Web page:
Monday, January 24, 2011
Santa Claus brought me a French copper preserving pot for Christmas this year. Confession or admission? I'm afraid I'm becoming a jam person - like a cat lady or a jazz fanatic. One should have a healthy distrust of such narrow obsessions and secret societies. But since I own a cat and listen to jazz I'm beginning to see a disturbing trend.
Jam making, while relatively simple, is fraught with subtle and nuanced potential disasters that are rarely, if ever, addressed or articulated in preserving cookbooks. They're pretty consistent in this regard. I'm not sure if it's a lack of thoroughness on the authors' parts or a smug presumption that you already know the arcane tricks of the trade–as if to say, "If you have to ask then you're obviously not one of us."
But fear not! I have found my guru and her name is Rachel Saunders. The Blue Chair Jam Cookbook is my bible (my wife has started referring to her as my "jam girlfriend" as compared to my eldest daughter who is simply my "girlfriend" or my youngest daughter who is my "new girlfriend.")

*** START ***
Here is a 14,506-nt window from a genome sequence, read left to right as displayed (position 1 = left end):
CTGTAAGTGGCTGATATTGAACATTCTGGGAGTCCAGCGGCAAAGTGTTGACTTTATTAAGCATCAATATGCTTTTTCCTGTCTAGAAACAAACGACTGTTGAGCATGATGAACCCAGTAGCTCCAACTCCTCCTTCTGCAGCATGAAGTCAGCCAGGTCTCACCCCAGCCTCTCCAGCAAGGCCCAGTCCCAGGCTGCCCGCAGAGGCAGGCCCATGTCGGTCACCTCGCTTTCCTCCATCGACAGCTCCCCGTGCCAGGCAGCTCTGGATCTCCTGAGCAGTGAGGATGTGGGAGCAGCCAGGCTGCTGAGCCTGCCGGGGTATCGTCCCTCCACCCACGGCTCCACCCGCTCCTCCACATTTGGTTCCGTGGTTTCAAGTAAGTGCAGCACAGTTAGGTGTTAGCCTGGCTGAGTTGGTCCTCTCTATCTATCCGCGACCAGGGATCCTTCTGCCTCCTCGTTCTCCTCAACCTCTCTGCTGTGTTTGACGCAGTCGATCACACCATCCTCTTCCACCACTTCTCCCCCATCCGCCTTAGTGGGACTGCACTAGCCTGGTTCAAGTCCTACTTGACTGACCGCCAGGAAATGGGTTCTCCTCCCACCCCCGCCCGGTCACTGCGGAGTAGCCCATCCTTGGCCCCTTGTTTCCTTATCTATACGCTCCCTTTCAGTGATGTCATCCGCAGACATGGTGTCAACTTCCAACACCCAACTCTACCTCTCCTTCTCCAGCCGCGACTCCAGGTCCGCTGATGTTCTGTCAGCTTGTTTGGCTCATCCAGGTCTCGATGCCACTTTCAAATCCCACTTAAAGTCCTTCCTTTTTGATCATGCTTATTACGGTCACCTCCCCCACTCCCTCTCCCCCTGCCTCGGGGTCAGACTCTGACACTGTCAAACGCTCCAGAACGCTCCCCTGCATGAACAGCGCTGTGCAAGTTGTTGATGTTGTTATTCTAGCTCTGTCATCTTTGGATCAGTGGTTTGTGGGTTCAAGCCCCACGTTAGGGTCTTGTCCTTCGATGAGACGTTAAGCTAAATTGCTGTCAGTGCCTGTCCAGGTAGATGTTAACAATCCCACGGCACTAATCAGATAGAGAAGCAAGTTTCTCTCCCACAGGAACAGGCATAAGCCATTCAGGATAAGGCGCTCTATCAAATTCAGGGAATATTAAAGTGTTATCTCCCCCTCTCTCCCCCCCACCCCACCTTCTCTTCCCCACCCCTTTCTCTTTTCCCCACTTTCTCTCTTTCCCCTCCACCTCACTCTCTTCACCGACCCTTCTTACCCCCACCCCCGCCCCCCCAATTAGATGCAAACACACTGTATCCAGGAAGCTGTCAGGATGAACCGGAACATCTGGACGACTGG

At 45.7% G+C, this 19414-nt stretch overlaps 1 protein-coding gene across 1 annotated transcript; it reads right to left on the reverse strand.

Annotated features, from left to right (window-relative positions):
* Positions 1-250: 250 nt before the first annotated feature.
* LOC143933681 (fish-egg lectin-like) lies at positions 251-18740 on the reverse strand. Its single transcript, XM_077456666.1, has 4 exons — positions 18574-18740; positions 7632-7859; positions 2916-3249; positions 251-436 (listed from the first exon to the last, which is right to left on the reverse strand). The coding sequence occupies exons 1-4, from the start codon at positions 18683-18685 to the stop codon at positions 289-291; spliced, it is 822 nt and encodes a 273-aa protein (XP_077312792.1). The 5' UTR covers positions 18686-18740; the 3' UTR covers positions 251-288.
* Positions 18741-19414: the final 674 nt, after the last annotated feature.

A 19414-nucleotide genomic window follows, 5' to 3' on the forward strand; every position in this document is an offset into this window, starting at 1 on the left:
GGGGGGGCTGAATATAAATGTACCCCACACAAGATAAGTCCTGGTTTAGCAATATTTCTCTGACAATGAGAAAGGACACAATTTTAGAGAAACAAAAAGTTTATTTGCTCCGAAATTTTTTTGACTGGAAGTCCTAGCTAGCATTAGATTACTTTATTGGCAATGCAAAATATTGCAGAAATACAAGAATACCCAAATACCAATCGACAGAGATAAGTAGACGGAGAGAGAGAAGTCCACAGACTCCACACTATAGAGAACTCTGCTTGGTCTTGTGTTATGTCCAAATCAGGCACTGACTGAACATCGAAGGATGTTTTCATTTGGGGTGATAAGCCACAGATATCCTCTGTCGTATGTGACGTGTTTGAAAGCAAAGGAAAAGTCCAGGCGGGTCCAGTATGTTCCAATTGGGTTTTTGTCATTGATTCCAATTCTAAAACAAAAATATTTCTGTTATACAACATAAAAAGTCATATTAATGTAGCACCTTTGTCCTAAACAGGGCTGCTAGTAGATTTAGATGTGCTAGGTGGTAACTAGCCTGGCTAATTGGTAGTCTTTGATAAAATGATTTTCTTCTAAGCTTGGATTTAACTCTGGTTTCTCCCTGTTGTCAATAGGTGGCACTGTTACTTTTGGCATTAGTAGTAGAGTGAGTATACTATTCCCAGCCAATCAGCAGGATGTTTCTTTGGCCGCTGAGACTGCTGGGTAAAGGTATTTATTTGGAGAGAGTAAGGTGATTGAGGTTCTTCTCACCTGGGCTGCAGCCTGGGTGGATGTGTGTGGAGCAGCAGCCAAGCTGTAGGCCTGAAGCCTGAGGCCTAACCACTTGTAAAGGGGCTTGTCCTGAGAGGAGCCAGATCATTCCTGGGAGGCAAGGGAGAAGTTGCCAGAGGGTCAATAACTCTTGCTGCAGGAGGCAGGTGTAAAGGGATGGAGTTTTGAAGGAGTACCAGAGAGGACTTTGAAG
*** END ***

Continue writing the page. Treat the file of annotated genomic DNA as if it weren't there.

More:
Although I'm determined that this blog won't review books or restaurants, I'm going to make an exception in this case. For anyone interested in making preserves or who, like me, just likes collecting beautiful cookbooks–stop what you're doing right now and run as fast as you can to your local book purveyor and get a copy. Every aspect of jam-making is explained in clear, thorough and beautiful detail, from process and equipment to the stages of cooking and the dreaded "setting point." There are neat tricks for sterilizing, seasonal recipes and a whole back section that just talks about fruits. In fact the whole book has a quality I find irresistible in a cookbook–it's a great read. (Note: when you start taking cookbooks to bed for your evening reading you can rest assured you have a problem.)
I am now armed and dangerous and heading to the kitchen to make Orange Campari Marmalade.